National Forest Foundation

Requests for Proposals

Request for Proposal: Bill Williams Mountain Steep Slope 2 Thinning, Kaibab National Forest, Arizona

Summary Overview
The Bill Williams Mountain Restoration Project is a multi-facetted effort encompassing a variety of forest health and fuels reduction activities planned across a 15,200-acre landscape. Located 4 miles from Williams, Arizona, the mountain creates the primary watershed and municipal water supply for the city. It provides a variety of unique plant and animal habitats, serves as an important recreation hub, and houses critical communications infrastructure perched atop its 9,170 foot tall peak.

Potential damages from a catastrophic wildfire occurring on the mountain and subsequent post-fire flooding within its watershed would devastate the mountain’s ecology as well as local infrastructure, water supplies and wreak additional downstream damages. Studies have conservatively estimated the costs of potential damages to be well over $400 million.

Following EIS approval in December 2015, work began “to improve the health and sustainability of forested conditions on and surrounding Bill Williams Mountain by reducing hazardous fuels and moving vegetative conditions in the project area toward the desired conditions.” Treatments on the mountain have included prescribed fire, hand-thinning, traditional ground based logging and specialized steep slope helicopter logging.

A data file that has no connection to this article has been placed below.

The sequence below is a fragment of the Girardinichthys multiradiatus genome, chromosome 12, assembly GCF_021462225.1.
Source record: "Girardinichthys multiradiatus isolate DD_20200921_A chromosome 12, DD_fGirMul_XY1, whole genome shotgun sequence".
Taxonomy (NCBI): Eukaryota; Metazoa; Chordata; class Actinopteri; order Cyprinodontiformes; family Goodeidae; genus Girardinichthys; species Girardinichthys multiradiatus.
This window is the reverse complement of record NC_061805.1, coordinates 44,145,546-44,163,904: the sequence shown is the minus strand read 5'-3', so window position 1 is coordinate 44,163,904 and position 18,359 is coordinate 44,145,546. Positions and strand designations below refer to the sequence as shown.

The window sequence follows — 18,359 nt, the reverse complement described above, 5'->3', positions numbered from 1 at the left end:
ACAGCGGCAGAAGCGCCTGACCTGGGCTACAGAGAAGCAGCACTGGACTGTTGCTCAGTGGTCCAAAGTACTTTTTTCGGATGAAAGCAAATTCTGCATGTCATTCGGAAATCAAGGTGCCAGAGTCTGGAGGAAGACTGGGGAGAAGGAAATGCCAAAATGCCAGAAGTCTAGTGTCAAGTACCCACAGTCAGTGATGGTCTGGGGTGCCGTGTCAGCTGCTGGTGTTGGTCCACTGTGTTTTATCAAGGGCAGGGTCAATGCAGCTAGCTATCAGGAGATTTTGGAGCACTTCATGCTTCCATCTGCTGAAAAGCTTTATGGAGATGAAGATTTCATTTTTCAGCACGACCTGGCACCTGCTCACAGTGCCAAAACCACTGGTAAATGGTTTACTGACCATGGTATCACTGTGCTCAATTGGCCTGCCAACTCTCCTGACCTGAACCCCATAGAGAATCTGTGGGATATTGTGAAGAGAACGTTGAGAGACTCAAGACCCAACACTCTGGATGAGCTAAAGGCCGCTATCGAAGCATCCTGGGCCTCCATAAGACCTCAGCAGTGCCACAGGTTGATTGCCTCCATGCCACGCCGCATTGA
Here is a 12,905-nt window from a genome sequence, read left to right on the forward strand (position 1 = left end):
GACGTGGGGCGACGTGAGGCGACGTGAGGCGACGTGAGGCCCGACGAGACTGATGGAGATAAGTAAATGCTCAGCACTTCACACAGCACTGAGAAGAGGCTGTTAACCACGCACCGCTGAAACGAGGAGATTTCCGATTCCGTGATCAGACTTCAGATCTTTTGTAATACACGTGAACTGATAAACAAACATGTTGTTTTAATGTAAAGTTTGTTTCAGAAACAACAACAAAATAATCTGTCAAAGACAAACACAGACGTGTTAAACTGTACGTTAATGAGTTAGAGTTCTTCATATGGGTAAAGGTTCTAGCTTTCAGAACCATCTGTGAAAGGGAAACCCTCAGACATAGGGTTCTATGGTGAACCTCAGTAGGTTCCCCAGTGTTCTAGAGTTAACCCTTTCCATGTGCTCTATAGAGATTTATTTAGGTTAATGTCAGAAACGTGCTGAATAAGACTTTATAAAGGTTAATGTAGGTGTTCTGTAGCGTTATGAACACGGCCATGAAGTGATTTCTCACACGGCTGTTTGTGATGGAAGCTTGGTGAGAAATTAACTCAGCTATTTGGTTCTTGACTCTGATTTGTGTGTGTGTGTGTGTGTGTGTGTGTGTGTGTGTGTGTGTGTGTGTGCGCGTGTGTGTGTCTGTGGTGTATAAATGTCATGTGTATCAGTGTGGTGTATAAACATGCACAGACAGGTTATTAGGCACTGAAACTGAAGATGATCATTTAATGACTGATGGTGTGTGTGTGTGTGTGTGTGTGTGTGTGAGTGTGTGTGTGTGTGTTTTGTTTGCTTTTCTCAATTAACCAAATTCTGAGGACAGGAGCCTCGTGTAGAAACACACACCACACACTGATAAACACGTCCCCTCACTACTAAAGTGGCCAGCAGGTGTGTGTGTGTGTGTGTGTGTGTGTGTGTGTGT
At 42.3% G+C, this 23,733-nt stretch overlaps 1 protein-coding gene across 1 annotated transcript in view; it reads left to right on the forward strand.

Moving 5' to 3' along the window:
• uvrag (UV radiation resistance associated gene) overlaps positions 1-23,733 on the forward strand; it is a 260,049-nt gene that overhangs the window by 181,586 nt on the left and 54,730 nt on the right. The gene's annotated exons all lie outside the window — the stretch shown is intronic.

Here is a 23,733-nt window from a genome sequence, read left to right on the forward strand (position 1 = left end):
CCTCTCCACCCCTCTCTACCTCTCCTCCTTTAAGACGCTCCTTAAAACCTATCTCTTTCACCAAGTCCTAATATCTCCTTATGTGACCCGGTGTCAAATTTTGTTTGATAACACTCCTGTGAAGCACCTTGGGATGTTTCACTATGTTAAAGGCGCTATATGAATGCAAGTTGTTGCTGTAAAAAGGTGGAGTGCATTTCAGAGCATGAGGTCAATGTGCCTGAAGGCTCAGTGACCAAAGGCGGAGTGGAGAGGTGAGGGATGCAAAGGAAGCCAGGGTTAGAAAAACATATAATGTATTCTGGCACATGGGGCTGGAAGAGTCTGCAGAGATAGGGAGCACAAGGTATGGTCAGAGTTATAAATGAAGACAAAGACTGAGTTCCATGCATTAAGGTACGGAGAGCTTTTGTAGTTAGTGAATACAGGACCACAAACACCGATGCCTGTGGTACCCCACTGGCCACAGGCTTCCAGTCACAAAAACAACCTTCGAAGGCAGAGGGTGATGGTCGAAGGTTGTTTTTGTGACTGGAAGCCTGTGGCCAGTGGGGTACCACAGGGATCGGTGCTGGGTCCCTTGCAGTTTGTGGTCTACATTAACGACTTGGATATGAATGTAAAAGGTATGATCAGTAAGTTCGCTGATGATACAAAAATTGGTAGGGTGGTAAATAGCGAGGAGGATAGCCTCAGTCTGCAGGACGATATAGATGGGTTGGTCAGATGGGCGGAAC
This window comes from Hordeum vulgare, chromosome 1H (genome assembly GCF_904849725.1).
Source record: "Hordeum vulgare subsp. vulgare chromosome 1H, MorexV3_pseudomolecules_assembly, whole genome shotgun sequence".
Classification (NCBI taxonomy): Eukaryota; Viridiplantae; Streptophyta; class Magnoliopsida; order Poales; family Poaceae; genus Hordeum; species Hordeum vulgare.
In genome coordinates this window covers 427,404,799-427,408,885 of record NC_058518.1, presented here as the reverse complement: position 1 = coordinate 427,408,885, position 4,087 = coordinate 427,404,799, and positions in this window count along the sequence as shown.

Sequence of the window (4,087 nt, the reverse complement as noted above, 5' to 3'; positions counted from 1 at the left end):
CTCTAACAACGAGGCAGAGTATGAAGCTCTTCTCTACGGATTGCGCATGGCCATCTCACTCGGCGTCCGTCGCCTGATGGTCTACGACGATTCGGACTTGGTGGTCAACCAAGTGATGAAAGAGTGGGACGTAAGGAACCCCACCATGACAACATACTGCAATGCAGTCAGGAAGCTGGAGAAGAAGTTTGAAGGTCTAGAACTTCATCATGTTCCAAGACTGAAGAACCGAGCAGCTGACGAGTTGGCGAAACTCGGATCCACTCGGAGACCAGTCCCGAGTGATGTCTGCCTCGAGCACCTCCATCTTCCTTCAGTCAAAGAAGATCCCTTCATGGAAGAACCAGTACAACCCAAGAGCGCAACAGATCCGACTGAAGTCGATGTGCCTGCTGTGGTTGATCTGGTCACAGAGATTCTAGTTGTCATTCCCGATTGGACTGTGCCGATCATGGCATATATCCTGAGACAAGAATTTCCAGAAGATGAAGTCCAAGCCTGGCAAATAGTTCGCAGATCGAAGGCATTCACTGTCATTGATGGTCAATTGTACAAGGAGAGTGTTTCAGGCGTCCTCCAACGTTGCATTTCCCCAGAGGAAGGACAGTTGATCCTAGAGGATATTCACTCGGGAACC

Last year in 2020, the project’s first mechanized steep slope operation was completed with 300 acres of thinning and fuels removal implemented utilizing helicopter yarding. This and future projects in subsequent years will continue to address the critical need to treat roughly 1,200 acres of high priority steep slope acres on the mountain and compliment both the ecological and fire/flood risk reduction benefits of the many other forest restoration and fuels reduction efforts occurring on and around Bill Williams Mountain.

Deadline:
Responses should be emailed by Friday, June 4, 2021.

Contact:
Mark Brehl at mbrehl@nationalforests.org or 928.853.7578